- Category: News
- Created on Wednesday, 30 May 2012 12:17
- Written by Amsterdam Herald
The 78-year-old from North Brabant died on Monday from injuries she sustained when she fell from her cycle in Oisterwijk, near Tilburg, as a group of racers brushed past her in the opposite direction.
Two months earlier an 83-year-old man from Groesbeek, near Nijmegen, died after colliding with a scooter on a cycle lane.
The increasingly crowded nature of Dutch cycle paths has left many users feeling less safe. Racing bikes, scooters, commuters, pensioners and children all compete for the same narrow strip of tarmac.
Atze Dijkstra, researcher with the Scientific Research Foundation for Traffic Safety (SWOV), told De Volkskrant that while serious collisions between cyclists are rare, the number of accidents is on the rise.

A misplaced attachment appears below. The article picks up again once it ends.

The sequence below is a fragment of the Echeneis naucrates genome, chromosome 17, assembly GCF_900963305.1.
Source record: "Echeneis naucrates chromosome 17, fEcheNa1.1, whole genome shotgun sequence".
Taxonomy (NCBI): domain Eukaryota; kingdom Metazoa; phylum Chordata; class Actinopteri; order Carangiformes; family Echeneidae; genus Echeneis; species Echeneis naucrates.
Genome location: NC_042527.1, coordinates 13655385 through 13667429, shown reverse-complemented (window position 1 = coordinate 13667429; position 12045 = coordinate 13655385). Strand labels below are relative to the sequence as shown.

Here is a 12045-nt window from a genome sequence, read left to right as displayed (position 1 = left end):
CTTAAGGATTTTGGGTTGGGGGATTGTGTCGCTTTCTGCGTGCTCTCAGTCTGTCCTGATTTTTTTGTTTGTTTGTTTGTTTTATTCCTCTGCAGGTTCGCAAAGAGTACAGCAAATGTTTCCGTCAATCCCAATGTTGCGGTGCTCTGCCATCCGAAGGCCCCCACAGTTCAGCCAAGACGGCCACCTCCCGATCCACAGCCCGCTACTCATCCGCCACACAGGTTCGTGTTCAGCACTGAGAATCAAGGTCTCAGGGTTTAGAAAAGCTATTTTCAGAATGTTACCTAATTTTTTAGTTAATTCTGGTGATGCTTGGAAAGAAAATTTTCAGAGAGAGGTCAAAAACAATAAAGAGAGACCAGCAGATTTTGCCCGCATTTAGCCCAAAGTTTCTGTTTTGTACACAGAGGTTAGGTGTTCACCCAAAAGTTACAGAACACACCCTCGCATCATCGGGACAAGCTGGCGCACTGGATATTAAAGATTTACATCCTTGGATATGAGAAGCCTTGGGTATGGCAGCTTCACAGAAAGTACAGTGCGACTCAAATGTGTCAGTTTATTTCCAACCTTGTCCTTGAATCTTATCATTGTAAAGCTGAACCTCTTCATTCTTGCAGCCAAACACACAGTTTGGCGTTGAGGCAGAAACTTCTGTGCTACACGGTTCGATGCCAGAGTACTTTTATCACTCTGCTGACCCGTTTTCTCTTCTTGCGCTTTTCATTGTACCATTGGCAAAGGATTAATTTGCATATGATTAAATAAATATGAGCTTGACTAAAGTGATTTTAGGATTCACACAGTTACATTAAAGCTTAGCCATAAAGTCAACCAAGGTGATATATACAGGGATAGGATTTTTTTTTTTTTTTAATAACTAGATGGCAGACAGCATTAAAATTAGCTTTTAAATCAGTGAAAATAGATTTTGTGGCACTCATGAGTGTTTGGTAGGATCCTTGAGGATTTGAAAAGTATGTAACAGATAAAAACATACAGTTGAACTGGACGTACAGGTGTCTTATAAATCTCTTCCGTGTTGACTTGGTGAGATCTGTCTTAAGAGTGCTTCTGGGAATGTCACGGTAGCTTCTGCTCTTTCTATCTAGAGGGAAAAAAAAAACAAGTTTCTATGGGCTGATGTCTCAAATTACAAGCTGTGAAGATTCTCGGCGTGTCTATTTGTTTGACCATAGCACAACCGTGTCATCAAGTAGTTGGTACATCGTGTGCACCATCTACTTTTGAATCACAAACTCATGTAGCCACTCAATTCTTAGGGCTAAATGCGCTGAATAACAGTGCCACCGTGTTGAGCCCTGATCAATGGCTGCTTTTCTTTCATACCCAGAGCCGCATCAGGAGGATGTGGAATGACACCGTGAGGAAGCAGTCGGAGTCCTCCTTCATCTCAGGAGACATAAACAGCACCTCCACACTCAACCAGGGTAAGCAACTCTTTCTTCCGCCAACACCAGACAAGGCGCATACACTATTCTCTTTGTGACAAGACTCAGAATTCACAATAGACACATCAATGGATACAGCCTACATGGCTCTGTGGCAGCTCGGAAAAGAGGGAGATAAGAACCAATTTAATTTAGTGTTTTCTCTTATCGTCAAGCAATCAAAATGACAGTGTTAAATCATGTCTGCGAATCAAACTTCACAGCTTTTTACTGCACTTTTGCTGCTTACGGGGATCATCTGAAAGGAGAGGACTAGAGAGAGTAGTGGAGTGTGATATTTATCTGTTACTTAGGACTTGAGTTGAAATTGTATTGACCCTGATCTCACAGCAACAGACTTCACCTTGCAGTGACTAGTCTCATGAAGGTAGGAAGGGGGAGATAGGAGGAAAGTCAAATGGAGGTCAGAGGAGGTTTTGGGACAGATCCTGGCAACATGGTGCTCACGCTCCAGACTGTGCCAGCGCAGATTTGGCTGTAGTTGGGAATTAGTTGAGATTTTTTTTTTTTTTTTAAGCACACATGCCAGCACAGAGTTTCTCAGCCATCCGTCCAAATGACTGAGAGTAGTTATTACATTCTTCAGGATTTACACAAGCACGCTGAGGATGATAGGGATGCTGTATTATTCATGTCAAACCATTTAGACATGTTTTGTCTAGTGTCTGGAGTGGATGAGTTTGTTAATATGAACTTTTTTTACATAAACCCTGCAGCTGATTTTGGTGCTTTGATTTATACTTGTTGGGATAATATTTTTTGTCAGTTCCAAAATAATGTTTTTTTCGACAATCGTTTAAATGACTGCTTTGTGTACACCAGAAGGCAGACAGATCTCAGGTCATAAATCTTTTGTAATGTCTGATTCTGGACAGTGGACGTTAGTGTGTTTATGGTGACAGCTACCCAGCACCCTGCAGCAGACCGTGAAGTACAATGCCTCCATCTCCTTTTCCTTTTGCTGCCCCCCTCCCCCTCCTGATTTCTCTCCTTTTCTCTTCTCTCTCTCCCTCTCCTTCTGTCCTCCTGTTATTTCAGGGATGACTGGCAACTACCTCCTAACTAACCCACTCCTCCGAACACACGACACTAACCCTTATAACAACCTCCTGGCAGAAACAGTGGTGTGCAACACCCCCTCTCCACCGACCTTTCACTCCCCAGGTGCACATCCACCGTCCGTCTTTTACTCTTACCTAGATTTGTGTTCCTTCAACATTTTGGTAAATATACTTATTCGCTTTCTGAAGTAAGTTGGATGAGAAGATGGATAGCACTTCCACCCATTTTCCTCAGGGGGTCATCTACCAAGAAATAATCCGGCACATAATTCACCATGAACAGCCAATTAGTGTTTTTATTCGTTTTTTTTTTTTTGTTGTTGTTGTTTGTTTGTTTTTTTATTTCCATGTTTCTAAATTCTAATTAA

The arrival of the e-bike, a power-assisted cycle which is popular with pensioners, has been another complicating factor, bringing more elderly and vulnerable cyclists onto the cycle lanes.
‘High speeds combined with physical vulnerability are more likely to lead to serious accidents,’ said Dijkstra.
Rising parking costs have also encouraged many commuters and shoppers to take the bike rather than the car.
Prompted by campaigns and petitions from concerned cyclists and parents, local authorities are now looking for ways to improve safety on cycle routes.
Some councils, including Amsterdam, are considering restricting access to scooters in urban areas or forcing them to use the main road.
The cyclists’ union (Fiestersbond) says the answer is to make more space available by widening existing lanes.
Four ‘cycle motorways’ have been built on busy routes such as Leiden to The Hague, and the Fietsenbond says the Netherlands should consider dual carriageways separating slow and fast cycle traffic, an option that has already been piloted in Denmark.
Another possible option is to follow Belgium’s example and allow groups of racing bikes to use the main road, provided they are accompanied in front and behind by cars.